RIYADH: Credit risk in Saudi Arabia and the United Arab Emirates, the two biggest Arab economies, is falling to record lows as prospects for a deal with Iran over its nuclear program augments improving investor sentiment toward the region.
Five-year credit default swaps for Saudi Arabia fell seven basis points this month to an all-time low of 45 on May 13, the same level as Abu Dhabi, the UAE’s largest oil producer, according to data compiled by Bloomberg. The contracts for Dubai dropped 10 basis points in the period to 155, also a record.
As diplomats start drafting a final accord this week to resolve a decadelong standoff between Iran and world powers over the country’s nuclear program, Saudi Arabia said it was willing to talk to its rival in an effort to stabilize the region. A deal reduces the risk of an Israeli or U.S. military action against Iran and bolsters economic growth in the six-member Gulf Cooperation Council.
“The Iranian risk-factor is dissipating and that is helping reduce all kinds of risk premia, including CDSs,” said John Sfakianakis, chief investment strategist at MASIC in Riyadh. “The positive macroeconomic climate and robust government spending has also helped lower risk.”
Saudi Foreign Minister Prince Saud al-Faisal said Sunday that he invited his Iranian counterpart to visit the kingdom. The two countries are fighting a proxy war in Syria, with Saudi Arabia backing the mostly Sunni rebels trying to topple Iranian-backed President Bashar Assad.
Economic growth is accelerating in the GCC as governments spend hundreds of billions of dollars on infrastructure. Credit default swaps in energy-rich Norway, home to the world’s largest sovereign wealth fund, were little changed this month at 14 basis points, data compiled by Bloomberg show.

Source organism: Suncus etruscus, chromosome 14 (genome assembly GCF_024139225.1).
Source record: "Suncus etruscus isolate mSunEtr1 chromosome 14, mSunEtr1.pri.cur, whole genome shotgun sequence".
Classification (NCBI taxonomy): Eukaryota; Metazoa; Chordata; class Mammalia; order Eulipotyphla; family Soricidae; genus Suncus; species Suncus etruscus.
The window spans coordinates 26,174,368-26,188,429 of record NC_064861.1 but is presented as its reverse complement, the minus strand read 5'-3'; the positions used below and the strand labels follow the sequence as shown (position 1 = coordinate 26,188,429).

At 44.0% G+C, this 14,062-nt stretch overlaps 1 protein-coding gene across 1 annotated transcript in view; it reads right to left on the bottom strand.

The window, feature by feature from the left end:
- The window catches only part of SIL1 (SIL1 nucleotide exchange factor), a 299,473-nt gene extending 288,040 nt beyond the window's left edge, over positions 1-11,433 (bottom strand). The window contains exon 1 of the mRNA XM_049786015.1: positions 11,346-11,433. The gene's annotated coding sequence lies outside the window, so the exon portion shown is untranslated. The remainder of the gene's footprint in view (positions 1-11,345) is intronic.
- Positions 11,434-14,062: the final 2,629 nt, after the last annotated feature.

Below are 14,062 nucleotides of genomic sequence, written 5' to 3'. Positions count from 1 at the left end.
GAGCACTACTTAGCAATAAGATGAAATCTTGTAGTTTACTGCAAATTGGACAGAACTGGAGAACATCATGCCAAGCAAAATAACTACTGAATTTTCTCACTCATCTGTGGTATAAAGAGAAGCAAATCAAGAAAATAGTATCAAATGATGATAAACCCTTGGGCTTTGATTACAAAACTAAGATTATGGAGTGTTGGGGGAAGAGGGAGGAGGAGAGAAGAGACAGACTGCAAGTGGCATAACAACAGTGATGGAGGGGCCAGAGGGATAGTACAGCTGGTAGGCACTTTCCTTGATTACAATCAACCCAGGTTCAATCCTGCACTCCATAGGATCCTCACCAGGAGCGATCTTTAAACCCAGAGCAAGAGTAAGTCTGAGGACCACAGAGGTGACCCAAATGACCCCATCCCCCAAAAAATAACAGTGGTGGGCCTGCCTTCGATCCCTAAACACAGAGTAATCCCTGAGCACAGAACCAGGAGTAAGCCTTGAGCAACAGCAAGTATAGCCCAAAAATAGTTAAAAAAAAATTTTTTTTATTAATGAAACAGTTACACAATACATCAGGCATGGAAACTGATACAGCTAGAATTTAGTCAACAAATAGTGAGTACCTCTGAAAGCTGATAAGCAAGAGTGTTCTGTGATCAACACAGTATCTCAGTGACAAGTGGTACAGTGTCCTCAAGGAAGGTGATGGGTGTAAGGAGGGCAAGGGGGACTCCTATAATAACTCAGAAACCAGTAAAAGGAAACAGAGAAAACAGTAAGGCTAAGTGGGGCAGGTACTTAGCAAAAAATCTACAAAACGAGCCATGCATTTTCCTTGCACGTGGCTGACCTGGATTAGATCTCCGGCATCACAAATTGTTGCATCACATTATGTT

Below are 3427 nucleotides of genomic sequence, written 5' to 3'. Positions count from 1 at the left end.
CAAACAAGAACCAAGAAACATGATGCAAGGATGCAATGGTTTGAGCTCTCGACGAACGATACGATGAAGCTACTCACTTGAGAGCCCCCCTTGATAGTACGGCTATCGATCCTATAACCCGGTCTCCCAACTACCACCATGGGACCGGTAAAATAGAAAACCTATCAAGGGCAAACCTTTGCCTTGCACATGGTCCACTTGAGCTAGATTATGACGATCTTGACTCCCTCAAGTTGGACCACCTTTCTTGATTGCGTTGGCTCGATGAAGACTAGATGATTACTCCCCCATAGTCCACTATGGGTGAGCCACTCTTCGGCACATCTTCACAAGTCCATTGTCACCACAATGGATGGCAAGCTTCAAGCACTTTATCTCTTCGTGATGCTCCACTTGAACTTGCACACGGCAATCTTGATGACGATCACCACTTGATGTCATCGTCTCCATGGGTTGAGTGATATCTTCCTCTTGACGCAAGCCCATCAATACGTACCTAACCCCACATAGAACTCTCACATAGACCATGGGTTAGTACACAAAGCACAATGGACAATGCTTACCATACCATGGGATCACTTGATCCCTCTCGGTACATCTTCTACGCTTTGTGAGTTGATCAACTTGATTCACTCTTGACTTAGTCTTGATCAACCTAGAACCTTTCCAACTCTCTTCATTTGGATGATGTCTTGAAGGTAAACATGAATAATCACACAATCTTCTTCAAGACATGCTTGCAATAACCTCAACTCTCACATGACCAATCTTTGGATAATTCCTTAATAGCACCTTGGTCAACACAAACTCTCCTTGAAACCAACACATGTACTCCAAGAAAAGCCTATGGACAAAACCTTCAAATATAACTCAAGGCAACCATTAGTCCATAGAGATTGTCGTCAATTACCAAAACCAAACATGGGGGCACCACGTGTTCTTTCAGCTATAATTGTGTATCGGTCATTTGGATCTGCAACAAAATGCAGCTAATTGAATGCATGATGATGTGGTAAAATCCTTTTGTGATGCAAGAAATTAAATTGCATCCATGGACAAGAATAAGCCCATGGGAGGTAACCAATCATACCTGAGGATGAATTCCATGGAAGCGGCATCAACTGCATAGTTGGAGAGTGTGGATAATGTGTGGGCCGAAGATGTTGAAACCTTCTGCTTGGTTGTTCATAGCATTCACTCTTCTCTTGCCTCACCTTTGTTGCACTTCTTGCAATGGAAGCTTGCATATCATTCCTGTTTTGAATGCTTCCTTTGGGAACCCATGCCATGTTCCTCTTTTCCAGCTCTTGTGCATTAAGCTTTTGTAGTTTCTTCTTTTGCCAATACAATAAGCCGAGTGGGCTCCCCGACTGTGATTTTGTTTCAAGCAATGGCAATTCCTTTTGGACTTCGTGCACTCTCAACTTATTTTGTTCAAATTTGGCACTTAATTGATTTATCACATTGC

“An Iranian nuclear deal will demonstrate to Western investors that the main threat to security around the Gulf littoral has dropped considerably,” said Theodore Karasik, director of research at the Institute for Near East and Gulf Military Analysis in Dubai. Iran has repeatedly said that its nuclear program is peaceful.
For Sergey Dergachev, who helps oversee about $9 billion as a fund manager at Union Investment Privatfonds in Frankfurt, the GCC’s stability as well as Dubai’s economic rebound are among the main reasons for the risk rally, rather than the talks.
“The Iran issue has no relevance for spreads of GCC credits,” he said.
Economic growth among the GCC oil producers is forecast to accelerate to 4.4 percent in 2015 from 4.2 percent this year, according to International Monetary Fund estimates. Dubai’s economy may expand 5.1 percent this year, the IMF forecasts.
“Look at planned capital expenditure across the GCC, and especially Saudi Arabia, the momentum is continuing,” said Abdulwahid al-Matar, Riyadh-based head of trading at Saudi Hollandi Bank. “Oil prices are above a $100 a barrel.”
He said the easing tension with Iran is helping reduce the credit risk of GCC bond issuers.
“There is more optimistic news about the Iranian situation,” he said.
Credit default swaps in Bahrain, the Gulf country hit hardest by violent protests three years ago, declined 18 basis points this month to 158, the lowest in four years. Saudi Arabia accused Iran of inciting Bahrain’s Shiite majority to revolt, a charge that the Islamic republic denied.
Bahrain’s “geopolitical situation” is improving, Matar said. “The news in the region is very positive.”